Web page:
Tuesday, March 11, 2014
By Amy Calder firstname.lastname@example.org
WATERVILLE -- City councilors on Tuesday voted 5-2 to build a $2.75 million police station at Head of Falls.
THE SITE: Port City Architecture’s concept for the new Waterville police station at Head of Falls.
The vote came after nearly 1 1/2 hours of discussion and a presentation by representatives of MaineToday Media, who sought to sell the Morning Sentinel building on Front Street to the city for use as a police station.
But the majority of councilors said Head of Falls was the best solution.
Councilor George Myers Jr., D-Ward 2, said he and other city officials looked at possibilities for a site and came up with no other solutions than what the study committee found.
"I'm afraid that if we don't do it (at Head of Falls), we're just going to be stuck and not move forward," Myers said.
Councilor John O'Donnell, D-Ward 5, agreed calling Head of Falls "our last best chance to build it."
Karen Rancourt-Thomas, D-Ward 7, said a lot of work and consideration had been put into the Head of Falls recommendation. She supported Head of Falls as the site for the station.
And City Manager Michael Roy urged the council to take the Police Station Study Committee's recommendation to build at Head of Falls, which is just north of the Sentinel building on the waterfront.
Anthony Armstrong, a broker for Baldacci Real Estate Group, representing Maine Today Media, told councilors the Sentinel building could be retrofitted for a police station and that the city could save $700,000 over Port City Architecture's estimate for building a new station at Head of Falls. Port City was hired by the city last year to design a new building or design a renovation to an existing building.
Armstrong said experts spent more than 230 hours in the last six days looking at the Sentinel building and doing research on what it would take to make appropriate changes to the facility.
The Baldacci Group's timeline presented to the city estimated the Sentinel building could be vacated between March 5 and 9 and, with changes, could be ready for police by the end of the summer.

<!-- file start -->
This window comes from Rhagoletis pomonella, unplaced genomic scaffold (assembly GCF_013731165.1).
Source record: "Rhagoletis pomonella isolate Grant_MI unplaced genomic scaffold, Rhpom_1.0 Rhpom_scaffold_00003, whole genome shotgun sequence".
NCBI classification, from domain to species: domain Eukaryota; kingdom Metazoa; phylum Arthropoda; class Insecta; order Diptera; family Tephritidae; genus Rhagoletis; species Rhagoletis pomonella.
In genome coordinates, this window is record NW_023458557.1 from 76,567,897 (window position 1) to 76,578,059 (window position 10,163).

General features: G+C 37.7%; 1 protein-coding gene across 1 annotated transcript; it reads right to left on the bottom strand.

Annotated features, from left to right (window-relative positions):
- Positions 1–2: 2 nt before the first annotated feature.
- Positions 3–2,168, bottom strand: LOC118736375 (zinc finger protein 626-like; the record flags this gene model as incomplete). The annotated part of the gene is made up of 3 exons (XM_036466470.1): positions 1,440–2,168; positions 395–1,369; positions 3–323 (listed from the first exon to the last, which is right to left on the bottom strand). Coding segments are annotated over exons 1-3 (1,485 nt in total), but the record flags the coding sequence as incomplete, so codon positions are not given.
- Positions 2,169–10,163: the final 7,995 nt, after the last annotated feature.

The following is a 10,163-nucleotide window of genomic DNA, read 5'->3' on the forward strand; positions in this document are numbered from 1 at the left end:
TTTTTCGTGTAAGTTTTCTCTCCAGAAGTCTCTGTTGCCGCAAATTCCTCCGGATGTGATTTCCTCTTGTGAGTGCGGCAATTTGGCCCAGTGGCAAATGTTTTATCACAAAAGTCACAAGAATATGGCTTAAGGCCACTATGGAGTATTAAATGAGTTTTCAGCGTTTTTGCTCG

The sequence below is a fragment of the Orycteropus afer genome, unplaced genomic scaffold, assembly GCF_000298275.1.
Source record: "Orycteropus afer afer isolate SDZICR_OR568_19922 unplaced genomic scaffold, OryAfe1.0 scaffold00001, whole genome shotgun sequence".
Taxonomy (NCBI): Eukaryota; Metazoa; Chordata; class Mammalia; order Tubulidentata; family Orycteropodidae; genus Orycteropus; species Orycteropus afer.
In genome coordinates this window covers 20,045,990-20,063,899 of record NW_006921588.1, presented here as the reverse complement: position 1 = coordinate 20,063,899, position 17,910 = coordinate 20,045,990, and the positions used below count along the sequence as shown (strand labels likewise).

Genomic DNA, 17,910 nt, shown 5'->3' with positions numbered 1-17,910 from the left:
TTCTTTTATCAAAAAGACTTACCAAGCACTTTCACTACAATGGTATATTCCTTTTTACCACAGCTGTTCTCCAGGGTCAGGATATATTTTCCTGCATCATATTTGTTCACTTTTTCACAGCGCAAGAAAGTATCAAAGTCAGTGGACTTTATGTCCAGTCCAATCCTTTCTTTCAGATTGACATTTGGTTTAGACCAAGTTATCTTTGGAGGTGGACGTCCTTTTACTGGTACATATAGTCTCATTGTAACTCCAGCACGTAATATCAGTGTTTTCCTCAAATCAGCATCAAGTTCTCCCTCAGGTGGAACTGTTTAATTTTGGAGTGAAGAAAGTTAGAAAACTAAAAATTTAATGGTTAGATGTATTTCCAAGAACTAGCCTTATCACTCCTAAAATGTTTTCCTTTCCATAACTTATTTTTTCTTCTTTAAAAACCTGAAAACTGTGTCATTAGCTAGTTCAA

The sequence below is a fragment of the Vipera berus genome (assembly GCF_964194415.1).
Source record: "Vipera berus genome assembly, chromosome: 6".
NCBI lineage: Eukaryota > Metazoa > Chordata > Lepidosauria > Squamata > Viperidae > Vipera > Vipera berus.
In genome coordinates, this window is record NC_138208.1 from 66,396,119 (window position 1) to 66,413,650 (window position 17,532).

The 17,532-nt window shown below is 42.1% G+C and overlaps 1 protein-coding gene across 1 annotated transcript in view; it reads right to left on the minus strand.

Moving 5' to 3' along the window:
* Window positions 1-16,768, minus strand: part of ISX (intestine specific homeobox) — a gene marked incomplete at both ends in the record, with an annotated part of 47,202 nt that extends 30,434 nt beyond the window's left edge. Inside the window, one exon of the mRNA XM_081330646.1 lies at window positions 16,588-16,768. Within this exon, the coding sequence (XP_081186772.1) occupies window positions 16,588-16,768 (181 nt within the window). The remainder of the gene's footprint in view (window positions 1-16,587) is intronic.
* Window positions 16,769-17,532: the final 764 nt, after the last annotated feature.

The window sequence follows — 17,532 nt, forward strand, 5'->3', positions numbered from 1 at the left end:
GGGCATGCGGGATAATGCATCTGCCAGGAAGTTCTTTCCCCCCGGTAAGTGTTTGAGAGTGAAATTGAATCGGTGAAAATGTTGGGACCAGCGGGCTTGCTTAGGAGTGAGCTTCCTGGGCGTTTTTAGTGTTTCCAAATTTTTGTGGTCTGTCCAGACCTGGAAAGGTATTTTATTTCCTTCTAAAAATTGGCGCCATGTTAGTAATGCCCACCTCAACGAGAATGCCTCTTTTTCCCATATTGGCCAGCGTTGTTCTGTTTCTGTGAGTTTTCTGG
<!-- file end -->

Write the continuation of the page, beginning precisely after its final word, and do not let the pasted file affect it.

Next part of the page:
But Andy Hyland of Port City Architecture, of Portland, told councilors building new would give the city exactly what it wants in a police station; he said it would be better to build new rather than renovate an existing building. Councilor Erik Thomas, D-Ward 4, said all the people he talked to do not want a police station at Head of Falls.
"In my mind, the best place is Colby Circle," he said of one site the committee had considered for a police station.
Councilor Eliza Mathias, D-Ward 6, concurred.
"I haven't heard anything positive about the Head of Falls site and the police station location there," she said.
Council Chairman Charles "Fred" Stubbert, Jr., D-Ward 1, said the only reason he wanted to buy the Sentinel building and renovate it is that by his calculations, it was the least costly choice.
"I have no vested interest in the Sentinel building, but it looks like it will be the most economical solution," he said.
Councilor Rosemary Winslow, D-Ward 3, favored Head of Falls and recommended the city continue working with Port City.
"I do want Port City on board -- no question in my mind," she said.
Myers, Winslow, O'Donnell, Mathias and Rancourt-Thomas voted to build at Head of Falls; Stubbert and Thomas voted against building there.
Amy Calder -- 861-9247